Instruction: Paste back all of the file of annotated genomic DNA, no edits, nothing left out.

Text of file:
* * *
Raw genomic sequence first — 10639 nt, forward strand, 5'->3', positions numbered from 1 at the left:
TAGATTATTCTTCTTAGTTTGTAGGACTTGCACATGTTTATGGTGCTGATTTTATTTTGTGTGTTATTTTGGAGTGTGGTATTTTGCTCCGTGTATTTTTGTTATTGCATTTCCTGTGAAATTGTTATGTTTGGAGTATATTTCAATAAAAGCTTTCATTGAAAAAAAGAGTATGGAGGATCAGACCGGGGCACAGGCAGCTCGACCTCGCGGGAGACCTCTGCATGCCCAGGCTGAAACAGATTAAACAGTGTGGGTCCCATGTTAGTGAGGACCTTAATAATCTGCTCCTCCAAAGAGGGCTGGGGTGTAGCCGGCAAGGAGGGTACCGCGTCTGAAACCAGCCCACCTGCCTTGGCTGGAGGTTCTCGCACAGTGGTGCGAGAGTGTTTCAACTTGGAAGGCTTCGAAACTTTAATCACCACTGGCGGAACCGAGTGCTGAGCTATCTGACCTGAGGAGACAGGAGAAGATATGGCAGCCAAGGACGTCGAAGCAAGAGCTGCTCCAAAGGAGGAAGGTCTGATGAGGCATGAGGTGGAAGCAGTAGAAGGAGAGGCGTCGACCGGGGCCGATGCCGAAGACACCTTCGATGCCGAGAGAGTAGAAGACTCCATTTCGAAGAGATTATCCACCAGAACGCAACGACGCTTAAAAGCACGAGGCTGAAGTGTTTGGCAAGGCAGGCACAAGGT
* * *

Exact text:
Raw genomic sequence first — 10639 nt, forward strand, 5'->3', positions numbered from 1 at the left:
TAGATTATTCTTCTTAGTTTGTAGGACTTGCACATGTTTATGGTGCTGATTTTATTTTGTGTGTTATTTTGGAGTGTGGTATTTTGCTCCGTGTATTTTTGTTATTGCATTTCCTGTGAAATTGTTATGTTTGGAGTATATTTCAATAAAAGCTTTCATTGAAAAAAAGAGTATGGAGGATCAGACCGGGGCACAGGCAGCTCGACCTCGCGGGAGACCTCTGCATGCCCAGGCTGAAACAGATTAAACAGTGTGGGTCCCATGTTAGTGAGGACCTTAATAATCTGCTCCTCCAAAGAGGGCTGGGGTGTAGCCGGCAAGGAGGGTACCGCGTCTGAAACCAGCCCACCTGCCTTGGCTGGAGGTTCTCGCACAGTGGTGCGAGAGTGTTTCAACTTGGAAGGCTTCGAAACTTTAATCACCACTGGCGGAACCGAGTGCTGAGCTATCTGACCTGAGGAGACAGGAGAAGATATGGCAGCCAAGGACGTCGAAGCAAGAGCTGCTCCAAAGGAGGAAGGTCTGATGAGGCATGAGGTGGAAGCAGTAGAAGGAGAGGCGTCGACCGGGGCCGATGCCGAAGACACCTTCGATGCCGAGAGAGTAGAAGACTCCATTTCGAAGAGATTATCCACCAGAACGCAACGACGCTTAAAAGCACGAGGCTGAAGTGTTTGGCAAGGCAGGCACAAGGT